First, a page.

Speaking of critical problems being fixed immediately, it is Murphy’s Law that critical problems will occur at night on a weekend or when key personnel are on vacation. It does not matter what day or time of day the problem occurs; the appropriate maintenance personnel must return to work and fix the problem. In a food safety culture there is a record of maintenance on equipment. This history is valuable in times of trouble and when planning for capital expense. It is wrong to rely on people’s memory of the history of repair.
Your company’s food safety team needs to meet.
A food safety team is required of small and larger companies and documented in a written food safety plan. If I were an inspector, I would ask to show me the list of names on the food safety team. I want to see the name, title, email address and telephone number. You get extra credit for personal cell numbers. Is everyone on the team still employed at the company? Are their titles current? Second, show me the food safety team meeting minutes. There are many opportunities for the team to meet. I am not a fan of scheduled meetings for the food safety team, so I do not want to see consistent dates, like a monthly meeting. I am a fan of the team meeting when corrective action forms are initiated that affect food safety. I want to see a copy of the corrective action form to show the root cause. The team discusses the situation and determines if there is a threat to food safety; document the discussion and conclusion.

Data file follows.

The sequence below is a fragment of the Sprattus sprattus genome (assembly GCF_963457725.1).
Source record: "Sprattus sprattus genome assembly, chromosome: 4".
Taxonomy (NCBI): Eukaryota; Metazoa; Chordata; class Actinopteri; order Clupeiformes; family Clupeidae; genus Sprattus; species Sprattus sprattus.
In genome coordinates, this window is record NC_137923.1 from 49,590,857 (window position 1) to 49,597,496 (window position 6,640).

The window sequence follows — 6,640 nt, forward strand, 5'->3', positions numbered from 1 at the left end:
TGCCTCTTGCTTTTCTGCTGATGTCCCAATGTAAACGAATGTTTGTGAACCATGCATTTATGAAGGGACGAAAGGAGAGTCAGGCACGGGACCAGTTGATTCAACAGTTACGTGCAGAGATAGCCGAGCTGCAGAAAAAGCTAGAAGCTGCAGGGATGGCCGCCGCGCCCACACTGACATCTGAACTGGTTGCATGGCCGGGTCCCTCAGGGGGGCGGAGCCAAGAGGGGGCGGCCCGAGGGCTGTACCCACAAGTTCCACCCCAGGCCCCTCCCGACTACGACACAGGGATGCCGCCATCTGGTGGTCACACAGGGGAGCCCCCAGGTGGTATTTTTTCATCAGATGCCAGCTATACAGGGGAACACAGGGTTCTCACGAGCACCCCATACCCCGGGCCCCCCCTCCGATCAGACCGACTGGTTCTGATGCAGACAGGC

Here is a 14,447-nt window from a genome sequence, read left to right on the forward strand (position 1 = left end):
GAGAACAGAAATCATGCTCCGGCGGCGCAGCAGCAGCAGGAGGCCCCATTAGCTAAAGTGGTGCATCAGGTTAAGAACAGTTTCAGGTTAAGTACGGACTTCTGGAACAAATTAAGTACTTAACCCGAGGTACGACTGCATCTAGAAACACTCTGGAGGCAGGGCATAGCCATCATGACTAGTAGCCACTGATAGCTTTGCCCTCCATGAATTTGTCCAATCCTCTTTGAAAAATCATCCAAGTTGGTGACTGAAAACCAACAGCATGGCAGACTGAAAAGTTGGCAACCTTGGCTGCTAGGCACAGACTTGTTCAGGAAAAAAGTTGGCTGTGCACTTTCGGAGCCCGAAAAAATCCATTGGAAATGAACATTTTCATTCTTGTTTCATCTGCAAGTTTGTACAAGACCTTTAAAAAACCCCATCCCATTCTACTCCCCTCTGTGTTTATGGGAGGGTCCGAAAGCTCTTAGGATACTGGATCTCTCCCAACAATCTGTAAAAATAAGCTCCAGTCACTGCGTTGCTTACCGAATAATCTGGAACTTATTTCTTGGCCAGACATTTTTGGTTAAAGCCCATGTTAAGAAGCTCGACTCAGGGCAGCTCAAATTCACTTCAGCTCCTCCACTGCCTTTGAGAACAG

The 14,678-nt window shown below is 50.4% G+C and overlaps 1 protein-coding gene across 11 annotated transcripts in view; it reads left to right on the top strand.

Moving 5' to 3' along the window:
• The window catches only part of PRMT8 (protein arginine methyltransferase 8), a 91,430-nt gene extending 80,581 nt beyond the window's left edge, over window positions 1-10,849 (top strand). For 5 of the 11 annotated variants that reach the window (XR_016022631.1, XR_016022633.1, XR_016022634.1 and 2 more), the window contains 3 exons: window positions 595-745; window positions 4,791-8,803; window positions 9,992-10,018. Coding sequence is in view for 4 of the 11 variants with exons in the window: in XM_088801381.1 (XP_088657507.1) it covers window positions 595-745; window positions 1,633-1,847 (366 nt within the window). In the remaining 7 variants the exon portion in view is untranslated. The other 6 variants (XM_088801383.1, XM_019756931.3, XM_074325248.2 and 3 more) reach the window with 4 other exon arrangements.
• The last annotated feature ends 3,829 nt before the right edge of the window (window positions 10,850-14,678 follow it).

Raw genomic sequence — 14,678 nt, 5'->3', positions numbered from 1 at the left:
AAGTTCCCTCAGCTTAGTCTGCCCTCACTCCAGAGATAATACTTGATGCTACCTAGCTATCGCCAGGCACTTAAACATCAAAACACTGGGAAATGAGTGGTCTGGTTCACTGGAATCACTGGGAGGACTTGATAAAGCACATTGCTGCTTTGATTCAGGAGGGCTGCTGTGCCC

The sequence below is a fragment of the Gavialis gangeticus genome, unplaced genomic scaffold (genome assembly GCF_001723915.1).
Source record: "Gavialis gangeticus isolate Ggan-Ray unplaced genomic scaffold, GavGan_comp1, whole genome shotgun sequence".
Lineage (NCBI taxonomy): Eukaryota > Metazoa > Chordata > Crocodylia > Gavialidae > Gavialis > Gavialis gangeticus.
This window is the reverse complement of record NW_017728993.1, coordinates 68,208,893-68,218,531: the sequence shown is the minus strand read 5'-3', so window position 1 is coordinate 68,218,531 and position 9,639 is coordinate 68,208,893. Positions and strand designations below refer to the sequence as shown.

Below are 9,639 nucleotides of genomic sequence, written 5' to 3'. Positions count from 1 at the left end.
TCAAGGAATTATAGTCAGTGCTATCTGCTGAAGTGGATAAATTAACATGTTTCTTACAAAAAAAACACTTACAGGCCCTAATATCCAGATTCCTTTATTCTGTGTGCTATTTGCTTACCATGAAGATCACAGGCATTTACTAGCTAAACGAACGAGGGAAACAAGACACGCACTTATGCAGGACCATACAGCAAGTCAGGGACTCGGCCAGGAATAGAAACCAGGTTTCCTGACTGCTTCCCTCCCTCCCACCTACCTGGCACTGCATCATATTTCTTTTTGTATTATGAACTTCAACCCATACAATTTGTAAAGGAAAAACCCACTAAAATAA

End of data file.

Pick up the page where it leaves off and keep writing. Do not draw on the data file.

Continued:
Duct tape has been used.
First, never use duct tape in the production area. Second, never use duct tape beyond the production area where wet cleaning is done. Duct tape does not provide a smooth, complete seal. Product and moisture get under the tape, creating the perfect growth niche for your pathogen of choice.
As I returned to write this blog over several days, I thought of more and more examples. It is easier to determine where you lack in a food safety culture and focus on making improvements. That is good quality assurance, but don’t forget to recognize and celebrate good food safety culture when you see it. You can read my blog, 4 Signs of a Food Safety Culture here at connectfood.com.
Still have questions? The ConnectFood website has free resources, and the folks at ConnectFood are here to help! Contact us.
About the Author
Kathy Knutson, Ph.D.
Kathy Knutson Food Safety Consulting
Dr. Kathy Knutson works nationwide with food manufacturers on recall investigations, problem-solving, training, and Food and Drug Administration (FDA) compliance. After being trained in 2016 as a Lead Instructor with the FDA-recognized curriculum for Preventive Controls Qualified Individuals, she delivered over 20 workshops to industry. With over 35 years in microbiology and 15 years of full-time teaching, Dr. Knutson is passionate about training and is an effective communicator at all levels in an organization. She has taught and consulted with companies on laboratory methods, interpretation of lab results, quality assurance, sanitation, environmental monitoring, Standard Operating Procedures (SOPs), Good Manufacturing Practices (GMPs), Hazard Analysis and Critical Control Points (HACCP) and the FDA’s Food Safety Modernization Act (FSMA). As a life-long learner, Dr. Knutson is trained in prevention of intentional adulteration, a topic on the horizon for the food industry. Dr. Knutson is a contributing author at CannabisIndustryJournal.com. Dr. Knutson writes a food safety blog and contributes expert services to manufacturers through connectfood.com, an online site for writing HACCP and food safety plans. When Dr. Knutson is not traveling, she works from home in Green Bay, Wisconsin, where she lives with her husband, two sons, and an adorable Bernedoodle. Learn more about her at https://www.linkedin.com/in/kathyknutsonphd